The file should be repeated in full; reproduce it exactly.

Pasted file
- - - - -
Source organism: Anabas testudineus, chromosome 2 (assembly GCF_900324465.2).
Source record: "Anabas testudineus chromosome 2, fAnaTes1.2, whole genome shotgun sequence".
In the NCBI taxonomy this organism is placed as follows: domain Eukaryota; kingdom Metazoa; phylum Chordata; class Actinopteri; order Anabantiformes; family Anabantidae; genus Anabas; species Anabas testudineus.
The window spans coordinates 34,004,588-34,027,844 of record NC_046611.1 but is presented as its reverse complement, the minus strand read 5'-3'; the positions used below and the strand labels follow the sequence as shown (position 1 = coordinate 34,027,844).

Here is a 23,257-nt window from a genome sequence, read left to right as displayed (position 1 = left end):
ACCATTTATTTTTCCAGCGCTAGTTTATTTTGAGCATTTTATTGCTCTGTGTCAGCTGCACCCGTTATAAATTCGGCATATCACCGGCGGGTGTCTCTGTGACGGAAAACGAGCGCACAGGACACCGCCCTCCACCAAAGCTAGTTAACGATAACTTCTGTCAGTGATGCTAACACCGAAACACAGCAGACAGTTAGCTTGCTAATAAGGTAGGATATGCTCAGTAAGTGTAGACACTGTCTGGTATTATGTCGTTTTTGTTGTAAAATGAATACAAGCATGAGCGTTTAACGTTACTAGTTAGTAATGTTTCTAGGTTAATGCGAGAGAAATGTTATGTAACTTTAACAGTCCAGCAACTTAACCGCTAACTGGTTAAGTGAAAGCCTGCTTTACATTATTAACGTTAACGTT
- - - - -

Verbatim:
Source organism: Anabas testudineus, chromosome 2 (assembly GCF_900324465.2).
Source record: "Anabas testudineus chromosome 2, fAnaTes1.2, whole genome shotgun sequence".
In the NCBI taxonomy this organism is placed as follows: domain Eukaryota; kingdom Metazoa; phylum Chordata; class Actinopteri; order Anabantiformes; family Anabantidae; genus Anabas; species Anabas testudineus.
The window spans coordinates 34,004,588-34,027,844 of record NC_046611.1 but is presented as its reverse complement, the minus strand read 5'-3'; the positions used below and the strand labels follow the sequence as shown (position 1 = coordinate 34,027,844).

Here is a 23,257-nt window from a genome sequence, read left to right as displayed (position 1 = left end):
ACCATTTATTTTTCCAGCGCTAGTTTATTTTGAGCATTTTATTGCTCTGTGTCAGCTGCACCCGTTATAAATTCGGCATATCACCGGCGGGTGTCTCTGTGACGGAAAACGAGCGCACAGGACACCGCCCTCCACCAAAGCTAGTTAACGATAACTTCTGTCAGTGATGCTAACACCGAAACACAGCAGACAGTTAGCTTGCTAATAAGGTAGGATATGCTCAGTAAGTGTAGACACTGTCTGGTATTATGTCGTTTTTGTTGTAAAATGAATACAAGCATGAGCGTTTAACGTTACTAGTTAGTAATGTTTCTAGGTTAATGCGAGAGAAATGTTATGTAACTTTAACAGTCCAGCAACTTAACCGCTAACTGGTTAAGTGAAAGCCTGCTTTACATTATTAACGTTAACGTT